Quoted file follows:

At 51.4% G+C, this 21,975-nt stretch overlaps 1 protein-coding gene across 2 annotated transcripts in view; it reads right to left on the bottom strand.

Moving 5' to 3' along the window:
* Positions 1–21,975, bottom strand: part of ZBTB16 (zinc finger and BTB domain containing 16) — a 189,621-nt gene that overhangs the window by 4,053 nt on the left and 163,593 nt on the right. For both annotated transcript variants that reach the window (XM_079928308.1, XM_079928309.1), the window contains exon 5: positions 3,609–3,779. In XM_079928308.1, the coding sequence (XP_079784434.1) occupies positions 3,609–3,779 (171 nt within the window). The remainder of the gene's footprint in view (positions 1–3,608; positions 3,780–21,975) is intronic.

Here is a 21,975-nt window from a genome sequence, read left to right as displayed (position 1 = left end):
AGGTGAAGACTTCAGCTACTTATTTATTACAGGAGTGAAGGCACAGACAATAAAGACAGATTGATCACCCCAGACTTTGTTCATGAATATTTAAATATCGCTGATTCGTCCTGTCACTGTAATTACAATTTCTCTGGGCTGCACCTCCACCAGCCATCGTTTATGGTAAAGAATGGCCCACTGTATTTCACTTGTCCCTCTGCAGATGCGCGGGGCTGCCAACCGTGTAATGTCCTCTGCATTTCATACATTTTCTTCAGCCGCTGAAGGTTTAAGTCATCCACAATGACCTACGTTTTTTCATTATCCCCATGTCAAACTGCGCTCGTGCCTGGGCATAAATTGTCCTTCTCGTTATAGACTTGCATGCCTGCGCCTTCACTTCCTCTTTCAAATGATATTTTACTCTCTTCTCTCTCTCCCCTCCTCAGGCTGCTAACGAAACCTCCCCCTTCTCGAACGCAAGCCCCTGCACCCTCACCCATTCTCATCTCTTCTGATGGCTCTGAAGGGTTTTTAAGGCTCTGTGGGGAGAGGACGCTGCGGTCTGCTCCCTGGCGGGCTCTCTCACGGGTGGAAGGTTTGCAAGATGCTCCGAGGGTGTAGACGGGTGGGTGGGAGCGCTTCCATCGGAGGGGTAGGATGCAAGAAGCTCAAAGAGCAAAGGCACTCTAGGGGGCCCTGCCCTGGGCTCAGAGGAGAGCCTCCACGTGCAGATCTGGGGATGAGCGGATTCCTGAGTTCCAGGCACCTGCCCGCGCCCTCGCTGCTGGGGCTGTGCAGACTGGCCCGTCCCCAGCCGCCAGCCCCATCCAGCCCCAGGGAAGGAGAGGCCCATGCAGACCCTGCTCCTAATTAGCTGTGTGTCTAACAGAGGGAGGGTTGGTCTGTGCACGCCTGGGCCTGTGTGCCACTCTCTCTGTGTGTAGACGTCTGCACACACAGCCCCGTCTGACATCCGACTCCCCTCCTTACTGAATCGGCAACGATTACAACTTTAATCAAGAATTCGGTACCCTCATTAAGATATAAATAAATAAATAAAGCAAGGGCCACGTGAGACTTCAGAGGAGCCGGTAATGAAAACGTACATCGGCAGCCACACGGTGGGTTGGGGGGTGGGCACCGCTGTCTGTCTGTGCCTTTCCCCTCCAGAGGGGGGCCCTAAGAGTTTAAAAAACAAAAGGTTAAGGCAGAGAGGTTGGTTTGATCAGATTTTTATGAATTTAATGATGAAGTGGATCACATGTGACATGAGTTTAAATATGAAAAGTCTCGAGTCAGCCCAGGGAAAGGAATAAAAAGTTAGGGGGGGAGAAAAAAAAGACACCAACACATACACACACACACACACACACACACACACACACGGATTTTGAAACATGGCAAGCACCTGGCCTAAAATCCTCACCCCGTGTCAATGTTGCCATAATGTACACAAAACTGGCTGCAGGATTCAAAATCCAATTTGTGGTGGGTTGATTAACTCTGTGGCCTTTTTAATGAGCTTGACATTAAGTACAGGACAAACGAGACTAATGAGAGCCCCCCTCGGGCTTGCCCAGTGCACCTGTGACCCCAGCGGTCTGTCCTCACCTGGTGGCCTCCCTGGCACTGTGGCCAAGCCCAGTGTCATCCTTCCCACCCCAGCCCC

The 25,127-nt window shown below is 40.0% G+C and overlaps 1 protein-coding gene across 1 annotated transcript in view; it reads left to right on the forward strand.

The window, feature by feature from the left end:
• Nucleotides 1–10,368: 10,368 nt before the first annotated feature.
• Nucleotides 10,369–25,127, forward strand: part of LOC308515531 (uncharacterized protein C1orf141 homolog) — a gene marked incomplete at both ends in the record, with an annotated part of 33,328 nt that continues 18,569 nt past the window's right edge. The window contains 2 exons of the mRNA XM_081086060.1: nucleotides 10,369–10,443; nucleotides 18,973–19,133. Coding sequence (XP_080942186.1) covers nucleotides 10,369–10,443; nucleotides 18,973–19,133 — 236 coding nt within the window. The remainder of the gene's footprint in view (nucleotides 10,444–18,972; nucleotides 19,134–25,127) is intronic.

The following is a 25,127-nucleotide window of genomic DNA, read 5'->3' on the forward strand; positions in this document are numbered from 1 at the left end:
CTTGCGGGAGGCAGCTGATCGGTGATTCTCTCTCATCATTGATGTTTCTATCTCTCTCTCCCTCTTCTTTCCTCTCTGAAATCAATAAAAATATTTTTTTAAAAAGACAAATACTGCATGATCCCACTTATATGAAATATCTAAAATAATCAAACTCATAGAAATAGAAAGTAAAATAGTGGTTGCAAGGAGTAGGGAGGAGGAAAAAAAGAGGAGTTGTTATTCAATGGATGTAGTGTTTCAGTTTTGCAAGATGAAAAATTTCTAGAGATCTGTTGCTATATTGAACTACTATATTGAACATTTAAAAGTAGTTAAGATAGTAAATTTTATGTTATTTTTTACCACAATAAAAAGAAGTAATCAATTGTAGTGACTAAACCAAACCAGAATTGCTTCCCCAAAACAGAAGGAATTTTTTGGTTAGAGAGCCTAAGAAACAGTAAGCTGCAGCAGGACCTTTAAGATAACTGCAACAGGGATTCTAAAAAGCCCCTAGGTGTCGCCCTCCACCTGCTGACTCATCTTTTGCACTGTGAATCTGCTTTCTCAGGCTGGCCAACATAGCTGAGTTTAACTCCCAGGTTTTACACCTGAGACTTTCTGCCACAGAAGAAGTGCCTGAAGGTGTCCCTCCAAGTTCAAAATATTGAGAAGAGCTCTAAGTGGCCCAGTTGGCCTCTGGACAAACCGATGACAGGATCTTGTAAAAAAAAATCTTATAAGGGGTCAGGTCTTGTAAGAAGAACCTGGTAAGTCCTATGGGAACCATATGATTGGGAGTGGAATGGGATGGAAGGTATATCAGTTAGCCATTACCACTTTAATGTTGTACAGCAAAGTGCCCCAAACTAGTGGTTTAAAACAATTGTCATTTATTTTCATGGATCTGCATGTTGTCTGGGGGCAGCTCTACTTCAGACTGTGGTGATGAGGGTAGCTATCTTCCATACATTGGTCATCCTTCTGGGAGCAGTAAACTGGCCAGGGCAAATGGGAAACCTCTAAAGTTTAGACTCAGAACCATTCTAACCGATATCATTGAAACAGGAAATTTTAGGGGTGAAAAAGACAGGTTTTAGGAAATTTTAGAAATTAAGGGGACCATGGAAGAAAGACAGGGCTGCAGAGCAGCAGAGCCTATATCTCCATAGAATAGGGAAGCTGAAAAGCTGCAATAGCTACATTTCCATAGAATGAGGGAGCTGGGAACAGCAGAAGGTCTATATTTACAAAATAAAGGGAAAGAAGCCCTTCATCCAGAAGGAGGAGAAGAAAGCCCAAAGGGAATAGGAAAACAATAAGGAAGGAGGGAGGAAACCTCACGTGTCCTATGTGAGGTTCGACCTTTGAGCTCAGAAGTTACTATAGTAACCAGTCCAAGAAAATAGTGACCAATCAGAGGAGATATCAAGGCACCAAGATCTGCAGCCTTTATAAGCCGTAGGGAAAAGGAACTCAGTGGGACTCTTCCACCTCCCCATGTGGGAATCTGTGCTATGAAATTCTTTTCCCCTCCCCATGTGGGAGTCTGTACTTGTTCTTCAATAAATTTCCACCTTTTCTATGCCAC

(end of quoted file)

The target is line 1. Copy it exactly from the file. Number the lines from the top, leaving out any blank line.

At 51.4% G+C, this 21,975-nt stretch overlaps 1 protein-coding gene across 2 annotated transcripts in view; it reads right to left on the bottom strand.